Carroll looks uncomfortable when we discuss the early days of the EDL. “It was an organic thing,” he says. “Lots of people were involved at the very beginning for different reasons. Personally, I was not happy with the way the town was being run on a political level. Looking back, I was disenfranchised from mainstream politics.”

Luton has the dubious distinction of being a centre of both far-right and Islamist extremism. The EDL began here in 2009, in response to a demonstration organised by Anjem Choudary’s now banned extremist group al-Muhajiroun, which in turn was a reaction against an army regiment marching in Luton.

A counterprotest led to arrests and the EDL was born, with sometimes violent neo-fascist street protests spreading across the country. Robinson insisted from the outset that the EDL was not racist, but only “against the rise of radical Islam”. Carroll says it was local difficulties, rather than national issues such as immigration, that unsettled and motivated him – and he didn’t articulate the core problem as racism against white people, not even to himself. The EDL has never had a formal membership, but the think tank Demos estimated that there were between 25,000 and 35,000 active members in 2011, a loose coalition of football hooligans and far-right activists. Today, the numbers are much reduced.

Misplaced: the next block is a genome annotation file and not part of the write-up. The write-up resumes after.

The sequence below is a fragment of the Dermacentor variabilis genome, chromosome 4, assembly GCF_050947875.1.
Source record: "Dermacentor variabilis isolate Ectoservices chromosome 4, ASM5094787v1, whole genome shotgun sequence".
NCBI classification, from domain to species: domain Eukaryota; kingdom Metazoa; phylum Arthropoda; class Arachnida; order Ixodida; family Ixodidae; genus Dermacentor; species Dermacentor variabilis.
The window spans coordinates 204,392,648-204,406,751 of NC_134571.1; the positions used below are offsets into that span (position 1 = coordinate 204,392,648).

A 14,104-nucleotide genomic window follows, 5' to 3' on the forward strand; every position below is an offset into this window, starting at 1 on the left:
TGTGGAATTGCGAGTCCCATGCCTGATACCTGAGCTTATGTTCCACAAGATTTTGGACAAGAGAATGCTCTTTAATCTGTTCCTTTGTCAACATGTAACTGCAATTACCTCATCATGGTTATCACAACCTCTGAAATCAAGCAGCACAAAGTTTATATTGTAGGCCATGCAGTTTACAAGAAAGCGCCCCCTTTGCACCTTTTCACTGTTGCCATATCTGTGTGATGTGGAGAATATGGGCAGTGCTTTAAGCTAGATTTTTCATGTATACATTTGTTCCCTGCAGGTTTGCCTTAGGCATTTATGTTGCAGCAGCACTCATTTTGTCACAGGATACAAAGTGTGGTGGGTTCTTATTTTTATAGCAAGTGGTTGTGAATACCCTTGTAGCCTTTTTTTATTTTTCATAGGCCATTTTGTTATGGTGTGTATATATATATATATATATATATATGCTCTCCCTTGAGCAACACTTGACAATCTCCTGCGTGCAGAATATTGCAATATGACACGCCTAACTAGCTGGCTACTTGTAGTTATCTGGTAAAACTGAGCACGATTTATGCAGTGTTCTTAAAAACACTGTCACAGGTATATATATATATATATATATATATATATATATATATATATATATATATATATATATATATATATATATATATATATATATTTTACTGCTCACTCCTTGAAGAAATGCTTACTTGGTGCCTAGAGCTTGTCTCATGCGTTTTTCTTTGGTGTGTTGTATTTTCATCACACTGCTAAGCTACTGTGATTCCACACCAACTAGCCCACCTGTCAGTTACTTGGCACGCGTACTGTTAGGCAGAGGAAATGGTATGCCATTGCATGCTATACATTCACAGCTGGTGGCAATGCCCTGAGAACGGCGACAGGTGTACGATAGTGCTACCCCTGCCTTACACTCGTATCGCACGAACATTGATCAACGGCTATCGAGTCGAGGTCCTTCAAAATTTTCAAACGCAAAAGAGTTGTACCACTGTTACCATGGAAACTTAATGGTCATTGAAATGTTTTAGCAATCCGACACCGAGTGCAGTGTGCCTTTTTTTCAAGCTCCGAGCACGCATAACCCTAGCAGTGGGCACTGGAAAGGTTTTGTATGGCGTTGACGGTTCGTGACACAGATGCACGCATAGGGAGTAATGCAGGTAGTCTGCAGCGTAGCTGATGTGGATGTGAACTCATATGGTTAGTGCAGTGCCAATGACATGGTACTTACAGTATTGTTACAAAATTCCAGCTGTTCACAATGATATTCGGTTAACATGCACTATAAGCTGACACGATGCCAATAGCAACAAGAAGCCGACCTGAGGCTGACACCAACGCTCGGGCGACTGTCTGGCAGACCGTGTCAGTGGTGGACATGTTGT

Carroll’s family was closely involved and it was a while before he realised that the EDL was an extremist, racist group. He describes being at a demo in Birmingham soon after the first protest. “I looked at the other lads there and I didn’t like them. They didn’t smell right for me, as far as integrity goes. I thought, ‘I don’t want this.’” Carroll’s parents are Irish and he considers himself the child of immigrants.

It took several months for him to extricate himself from the group and stop attending demonstrations. “It’s a relationship breaker, so you’ve got to accept that things are broken for ever.” On building sites, he was known as the EDL guy. Work dried up.